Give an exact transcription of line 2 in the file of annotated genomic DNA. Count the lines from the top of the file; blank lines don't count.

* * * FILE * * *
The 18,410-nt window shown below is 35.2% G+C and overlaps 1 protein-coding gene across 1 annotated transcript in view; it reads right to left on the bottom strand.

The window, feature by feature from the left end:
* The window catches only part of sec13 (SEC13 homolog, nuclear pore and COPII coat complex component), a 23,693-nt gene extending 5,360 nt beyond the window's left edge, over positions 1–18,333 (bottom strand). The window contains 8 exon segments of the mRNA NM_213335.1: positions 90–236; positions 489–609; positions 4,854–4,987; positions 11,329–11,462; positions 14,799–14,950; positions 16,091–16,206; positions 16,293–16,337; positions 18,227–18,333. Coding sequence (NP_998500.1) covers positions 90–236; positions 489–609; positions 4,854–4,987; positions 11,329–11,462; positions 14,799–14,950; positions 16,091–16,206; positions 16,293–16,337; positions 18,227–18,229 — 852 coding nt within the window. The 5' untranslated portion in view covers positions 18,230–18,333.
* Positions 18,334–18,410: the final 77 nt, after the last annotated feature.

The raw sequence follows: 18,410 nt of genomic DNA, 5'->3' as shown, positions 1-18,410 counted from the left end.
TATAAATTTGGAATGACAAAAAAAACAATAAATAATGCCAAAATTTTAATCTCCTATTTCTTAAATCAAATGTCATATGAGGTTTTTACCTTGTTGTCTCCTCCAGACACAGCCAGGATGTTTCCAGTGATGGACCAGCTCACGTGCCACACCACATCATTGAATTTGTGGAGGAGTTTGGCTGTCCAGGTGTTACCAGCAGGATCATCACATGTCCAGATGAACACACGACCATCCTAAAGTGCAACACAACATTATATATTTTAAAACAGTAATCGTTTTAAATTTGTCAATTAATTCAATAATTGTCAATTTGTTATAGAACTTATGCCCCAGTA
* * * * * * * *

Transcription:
The window, feature by feature from the left end: